Bank of America and Twitter

A perfect example of how social media can damage a financial institution’s reputation was given in 2013 by Digiday. They told the story of activist Mark Hamilton, who was chased away from a Bank of America branch by police after drawing an anti-foreclosure message on the pavement outside. He took to Twitter to air his frustrations.

This prompted a volley of tweets criticising the Bank of America, and the financial institution only made things worse when it tried to respond. It sent stock tweets about helping the activists with their account issues whilst they were trying to damage its reputation on Twitter. The incident was so bad, Digiday branded it one of ‘The Five Worst Brand Twitter Screwups of 2013.’

Steps to rebuilding trust

The Bank of America’s tale shows that it’s vital that the finance industry takes steps to rebuild consumer trust both online and offline. I have worked with individuals and companies in the finance industry in the past, and I’d suggest you take the following measures to cultivate a positive reputation for your company online:

  • Improve customer service: This is the bedrock measure you need to rebuild the reputation of your sector online. If you don’t improve customer service, then consumers will continue to air their grievances concerning your company and your industry on social media sites, blogs and forums.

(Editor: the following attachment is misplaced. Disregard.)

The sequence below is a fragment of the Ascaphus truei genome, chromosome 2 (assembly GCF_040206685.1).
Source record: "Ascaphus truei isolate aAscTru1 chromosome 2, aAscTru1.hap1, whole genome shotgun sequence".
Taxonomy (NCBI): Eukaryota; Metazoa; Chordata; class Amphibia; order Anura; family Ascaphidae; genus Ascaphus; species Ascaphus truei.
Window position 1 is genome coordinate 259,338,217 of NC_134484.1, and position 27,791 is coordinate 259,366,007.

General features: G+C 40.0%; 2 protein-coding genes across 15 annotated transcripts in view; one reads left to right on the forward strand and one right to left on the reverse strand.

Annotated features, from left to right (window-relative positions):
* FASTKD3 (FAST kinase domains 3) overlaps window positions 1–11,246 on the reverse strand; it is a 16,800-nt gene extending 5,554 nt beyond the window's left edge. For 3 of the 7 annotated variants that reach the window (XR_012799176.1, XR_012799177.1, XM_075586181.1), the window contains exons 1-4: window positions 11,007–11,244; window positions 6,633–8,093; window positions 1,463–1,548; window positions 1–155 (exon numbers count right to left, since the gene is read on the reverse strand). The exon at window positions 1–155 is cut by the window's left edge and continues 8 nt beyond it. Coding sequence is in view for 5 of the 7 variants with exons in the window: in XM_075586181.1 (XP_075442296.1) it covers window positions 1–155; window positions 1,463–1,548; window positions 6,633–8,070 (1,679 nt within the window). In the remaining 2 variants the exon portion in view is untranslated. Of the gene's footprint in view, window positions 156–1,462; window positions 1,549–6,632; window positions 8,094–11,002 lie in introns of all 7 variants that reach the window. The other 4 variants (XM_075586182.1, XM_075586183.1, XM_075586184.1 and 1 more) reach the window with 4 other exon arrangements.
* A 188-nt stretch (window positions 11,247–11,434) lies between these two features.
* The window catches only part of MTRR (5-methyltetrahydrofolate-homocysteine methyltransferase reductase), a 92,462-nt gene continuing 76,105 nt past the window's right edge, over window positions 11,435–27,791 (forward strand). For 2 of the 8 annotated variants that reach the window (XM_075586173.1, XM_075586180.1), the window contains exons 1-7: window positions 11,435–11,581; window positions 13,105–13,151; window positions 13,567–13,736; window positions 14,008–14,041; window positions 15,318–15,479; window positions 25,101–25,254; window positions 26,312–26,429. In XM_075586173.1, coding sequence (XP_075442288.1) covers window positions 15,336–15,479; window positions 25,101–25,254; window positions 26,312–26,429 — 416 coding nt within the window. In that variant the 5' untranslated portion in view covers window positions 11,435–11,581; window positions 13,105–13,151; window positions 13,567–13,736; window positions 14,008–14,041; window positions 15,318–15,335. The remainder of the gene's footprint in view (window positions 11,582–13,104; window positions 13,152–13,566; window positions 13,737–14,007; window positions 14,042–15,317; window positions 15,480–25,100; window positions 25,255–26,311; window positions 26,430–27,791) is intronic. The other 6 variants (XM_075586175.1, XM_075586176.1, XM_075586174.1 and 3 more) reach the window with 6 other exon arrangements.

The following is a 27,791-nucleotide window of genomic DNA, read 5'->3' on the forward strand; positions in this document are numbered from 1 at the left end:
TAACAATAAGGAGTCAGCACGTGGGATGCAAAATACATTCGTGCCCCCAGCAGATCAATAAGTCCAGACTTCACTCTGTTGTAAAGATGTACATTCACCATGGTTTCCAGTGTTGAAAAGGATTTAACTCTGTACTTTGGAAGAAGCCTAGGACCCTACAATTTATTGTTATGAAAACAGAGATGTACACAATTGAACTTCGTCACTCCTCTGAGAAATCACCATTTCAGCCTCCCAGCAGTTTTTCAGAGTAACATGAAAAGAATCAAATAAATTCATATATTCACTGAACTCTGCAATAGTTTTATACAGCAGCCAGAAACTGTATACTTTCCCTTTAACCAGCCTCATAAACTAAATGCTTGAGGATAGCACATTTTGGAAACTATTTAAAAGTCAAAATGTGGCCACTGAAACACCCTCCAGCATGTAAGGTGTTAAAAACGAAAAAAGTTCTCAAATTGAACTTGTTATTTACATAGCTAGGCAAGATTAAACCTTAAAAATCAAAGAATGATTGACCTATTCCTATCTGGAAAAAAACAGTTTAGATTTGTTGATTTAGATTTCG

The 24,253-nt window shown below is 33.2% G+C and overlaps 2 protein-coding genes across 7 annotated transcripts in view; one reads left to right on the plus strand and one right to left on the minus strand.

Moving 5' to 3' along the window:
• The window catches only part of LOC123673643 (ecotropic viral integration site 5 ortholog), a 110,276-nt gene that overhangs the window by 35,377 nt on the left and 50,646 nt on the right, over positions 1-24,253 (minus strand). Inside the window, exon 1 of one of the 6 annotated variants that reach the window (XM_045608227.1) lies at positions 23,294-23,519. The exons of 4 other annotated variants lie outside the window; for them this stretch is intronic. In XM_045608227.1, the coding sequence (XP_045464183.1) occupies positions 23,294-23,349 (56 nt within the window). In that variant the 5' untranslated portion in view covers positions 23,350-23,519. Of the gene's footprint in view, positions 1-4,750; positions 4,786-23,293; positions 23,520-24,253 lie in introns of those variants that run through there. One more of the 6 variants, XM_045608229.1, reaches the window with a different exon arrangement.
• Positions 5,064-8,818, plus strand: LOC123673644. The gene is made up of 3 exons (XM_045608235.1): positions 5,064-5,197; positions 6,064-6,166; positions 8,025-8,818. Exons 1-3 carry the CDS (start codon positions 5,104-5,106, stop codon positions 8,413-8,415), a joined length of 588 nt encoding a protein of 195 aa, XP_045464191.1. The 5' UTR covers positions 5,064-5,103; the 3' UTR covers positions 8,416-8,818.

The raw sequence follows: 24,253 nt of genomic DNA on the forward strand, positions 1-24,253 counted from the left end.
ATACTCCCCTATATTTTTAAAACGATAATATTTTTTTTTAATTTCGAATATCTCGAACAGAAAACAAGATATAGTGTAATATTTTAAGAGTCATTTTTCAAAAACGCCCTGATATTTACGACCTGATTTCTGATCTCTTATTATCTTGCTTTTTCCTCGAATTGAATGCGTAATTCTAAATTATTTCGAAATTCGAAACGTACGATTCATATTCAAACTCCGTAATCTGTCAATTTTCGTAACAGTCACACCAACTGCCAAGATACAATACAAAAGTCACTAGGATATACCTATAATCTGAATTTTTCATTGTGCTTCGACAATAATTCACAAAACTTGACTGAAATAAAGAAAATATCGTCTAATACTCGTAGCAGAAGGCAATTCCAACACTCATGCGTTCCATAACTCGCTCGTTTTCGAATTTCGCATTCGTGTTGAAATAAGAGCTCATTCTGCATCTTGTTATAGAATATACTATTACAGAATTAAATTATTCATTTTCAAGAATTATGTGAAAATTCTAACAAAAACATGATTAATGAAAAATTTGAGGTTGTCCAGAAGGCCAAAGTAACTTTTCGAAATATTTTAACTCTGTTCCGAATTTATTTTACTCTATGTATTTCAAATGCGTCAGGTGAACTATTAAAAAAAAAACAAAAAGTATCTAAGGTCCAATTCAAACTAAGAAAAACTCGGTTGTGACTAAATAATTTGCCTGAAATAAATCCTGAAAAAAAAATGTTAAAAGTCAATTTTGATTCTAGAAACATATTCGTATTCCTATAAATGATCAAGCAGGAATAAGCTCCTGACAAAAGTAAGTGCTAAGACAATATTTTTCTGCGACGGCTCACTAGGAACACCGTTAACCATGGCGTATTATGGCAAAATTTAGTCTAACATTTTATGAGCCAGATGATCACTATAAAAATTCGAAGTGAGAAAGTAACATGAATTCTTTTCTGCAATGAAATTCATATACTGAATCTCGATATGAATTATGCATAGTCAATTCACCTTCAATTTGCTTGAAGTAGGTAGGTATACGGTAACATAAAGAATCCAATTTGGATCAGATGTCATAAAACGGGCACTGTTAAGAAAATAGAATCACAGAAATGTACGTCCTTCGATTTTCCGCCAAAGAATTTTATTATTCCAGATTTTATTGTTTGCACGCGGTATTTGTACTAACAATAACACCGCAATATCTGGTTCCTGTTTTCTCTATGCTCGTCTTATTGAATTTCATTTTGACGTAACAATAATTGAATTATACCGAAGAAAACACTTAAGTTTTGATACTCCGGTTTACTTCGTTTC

• Social media strategy: An engaging social media strategy can allow your business to build up an audience of potential customers, whilst showing them the positive elements of the financial services that your firm provides.
  • Co-ordinated marketing strategy: If nobody talks, then it’s very easy for one person to make a mistake which can damage your firm’s reputation online. Your marketing team and customer service team need to work together, so they have the knowledge they need to respond to complaints and problems online the same way they do offline. This also allows you to show consumers how you’re fixing the problems that have driven public trust in the banking sector to an all-time low.
  • Monitor online conversations: If your company is hit with a controversial story online and ignores it, it’ll blow up and damage your firm’s reputation. If you monitor what’s said about your company online by watching your social media channels, setting up Google alerts and monitoring financial services forums, you’ll be able to respond quickly to limit reputational damage.

Online reputation management

It’s clear that the UK finance industry needs to rebuild its reputation to restore public trust. Online reputation management is a key part of this, because consumers are increasingly turning to online channels to form their opinions of the financial industry.

For more information on reputation management please contact me on tel: +44 (0) 203 542 8689 or email in confidence.